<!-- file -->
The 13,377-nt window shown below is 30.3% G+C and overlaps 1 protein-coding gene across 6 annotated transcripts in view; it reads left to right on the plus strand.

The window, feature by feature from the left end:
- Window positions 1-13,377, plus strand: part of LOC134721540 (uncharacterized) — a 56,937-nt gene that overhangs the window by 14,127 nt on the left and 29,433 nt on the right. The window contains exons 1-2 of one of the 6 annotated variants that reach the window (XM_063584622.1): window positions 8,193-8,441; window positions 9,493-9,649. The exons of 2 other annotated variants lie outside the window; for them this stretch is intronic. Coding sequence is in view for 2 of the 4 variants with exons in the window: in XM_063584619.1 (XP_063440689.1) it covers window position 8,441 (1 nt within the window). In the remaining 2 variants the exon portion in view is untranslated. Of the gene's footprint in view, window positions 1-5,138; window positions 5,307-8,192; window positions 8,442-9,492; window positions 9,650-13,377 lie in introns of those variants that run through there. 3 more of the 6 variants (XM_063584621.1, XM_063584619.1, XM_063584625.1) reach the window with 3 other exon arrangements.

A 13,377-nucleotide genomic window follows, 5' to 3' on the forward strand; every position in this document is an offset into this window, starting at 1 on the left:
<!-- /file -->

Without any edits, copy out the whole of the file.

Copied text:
The 13,377-nt window shown below is 30.3% G+C and overlaps 1 protein-coding gene across 6 annotated transcripts in view; it reads left to right on the plus strand.

The window, feature by feature from the left end:
- Window positions 1-13,377, plus strand: part of LOC134721540 (uncharacterized) — a 56,937-nt gene that overhangs the window by 14,127 nt on the left and 29,433 nt on the right. The window contains exons 1-2 of one of the 6 annotated variants that reach the window (XM_063584622.1): window positions 8,193-8,441; window positions 9,493-9,649. The exons of 2 other annotated variants lie outside the window; for them this stretch is intronic. Coding sequence is in view for 2 of the 4 variants with exons in the window: in XM_063584619.1 (XP_063440689.1) it covers window position 8,441 (1 nt within the window). In the remaining 2 variants the exon portion in view is untranslated. Of the gene's footprint in view, window positions 1-5,138; window positions 5,307-8,192; window positions 8,442-9,492; window positions 9,650-13,377 lie in introns of those variants that run through there. 3 more of the 6 variants (XM_063584621.1, XM_063584619.1, XM_063584625.1) reach the window with 3 other exon arrangements.

A 13,377-nucleotide genomic window follows, 5' to 3' on the forward strand; every position in this document is an offset into this window, starting at 1 on the left: